Franck Saïssi takes the visitor on a fantastic expedition through his Indian ink drawings. The ship sails on a calm sea, the men are attracted by a phenomenon, caught by the sky. It is the crossing in the intimate and spiritual world. Tom Barbagli’s marine compass directs us through the exhibition. His work, based on a solid knowledge of engineering, diverts technique to add poetry to common objects and phenomena. His works are a perfect introduction to those of Geoffrey Hendricks; an artist also associated with the Fluxus movement, he worked on the sky by making daily representations of it, a “cloudsmith”.
The heavens have always fascinated men, often representing the divine, the spiritual, the incorporeal and the eternal, what Dante defines as “incorruptible things” in The Monarchy.
In contrast, the earth represents the corporeal, the material and time, “corruptible things”. As for Man, he has a special place, he is “the only being that occupies the middle between corruptible things and incorruptible things; that is why philosophers rightly equate him with the horizon, which is in the middle of the two hemispheres.”
The rope of Claude Viallat helps us to pass between these two worlds. Marc Chevalier, on the terrestrial side, accumulating strokes, has created a network of superimposed paths, a labyrinth that also traces a reading grid. From the accumulation of limits is born the structured organization and the communication since there are plenty of junctions. The line, figuratively speaking, thus represents a means of articulating thoughts and concepts. It allows to explore the external world and to probe the inner world of the human being who lives in it.
It is the organization of the features which formed the first cuneiform writing. It then evolved, the junction of the distinct signs gave birth to other writings. It is in the curve that the modern layout of our alphabets will be made, in particular, that so recognizable of the writing of Ben. From being a limit, the line has naturally become a link, a means of communication and expression. A worthy representative and promoter of Fluxus, Ben completely adhered to the manifesto edited by George Maciunas, particularly in the desire to “PROMOTE A REVOLUTIONARY FLOOD AND TIDE IN ART.” The promotion of art “living, anti-art, promote THE NON-ARTISTIC REALITY so that it is understood by all people, not only critics, dilettantes and professionals.”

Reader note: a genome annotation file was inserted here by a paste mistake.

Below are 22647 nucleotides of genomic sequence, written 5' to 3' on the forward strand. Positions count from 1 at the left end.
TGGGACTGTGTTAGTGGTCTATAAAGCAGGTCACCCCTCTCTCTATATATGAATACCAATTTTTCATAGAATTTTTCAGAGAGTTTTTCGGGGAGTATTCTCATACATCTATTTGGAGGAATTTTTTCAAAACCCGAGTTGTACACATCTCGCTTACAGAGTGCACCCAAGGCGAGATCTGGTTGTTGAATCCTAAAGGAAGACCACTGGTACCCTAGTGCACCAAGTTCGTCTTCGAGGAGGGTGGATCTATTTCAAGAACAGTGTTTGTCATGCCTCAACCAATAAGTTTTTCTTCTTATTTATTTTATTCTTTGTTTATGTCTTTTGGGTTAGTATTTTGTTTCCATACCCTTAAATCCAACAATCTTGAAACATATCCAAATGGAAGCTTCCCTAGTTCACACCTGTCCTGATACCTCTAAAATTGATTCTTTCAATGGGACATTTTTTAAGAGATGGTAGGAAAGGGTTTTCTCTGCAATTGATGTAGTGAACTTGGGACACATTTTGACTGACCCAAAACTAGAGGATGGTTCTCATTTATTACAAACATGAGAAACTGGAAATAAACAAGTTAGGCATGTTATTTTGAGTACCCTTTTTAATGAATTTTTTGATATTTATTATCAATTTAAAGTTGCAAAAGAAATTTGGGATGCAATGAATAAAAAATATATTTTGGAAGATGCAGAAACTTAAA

Gérald Panighi’s work, through his illustrations attached to quotations, deals with the superficial and deep aspects of human nature, their discrepancy makes them funny. A humor often black and self-deprecating, rarely mean.
Presented in a cloud, these illustrated thoughts echo those of Ben. These timeless phrases combined with the almost antiquated drawings place the visitor in the “Here” and “Now”. They make him, like Ben, ask questions and reflect on their situation, their condition or their history.
Having gone off to explore in different directions, the artistic paths came together around Ben.
From the straight line to the curve of the sea, the jumps in the void, the movements of the sky and the planets, the artist necessarily rethinks the place of Man in his universe. By looking back on the creation, the spectator finds himself facing his creator. By running in pursuit of this unattainable goal, because it is always in motion, it is the source of humanity that we explore, its motivations and its concerns.
This horizon was at the beginning a promise of a better and different world for the first explorers, the road travelled is systematically an opportunity to reflect on our own journey, the encounters we make and the lessons we learn. On the temple of Delphi it was inscribed “Know thyself and thou shalt know the Universe and the Gods”, the opposite finds its meaning in our world where Man begins to realize that he is a tiny part of his universe and owes his existence to what surrounds him.
Dante Alighieri, De Monarchia, 1312-1313
George Maciunas, Fluxus Manifesto, 1963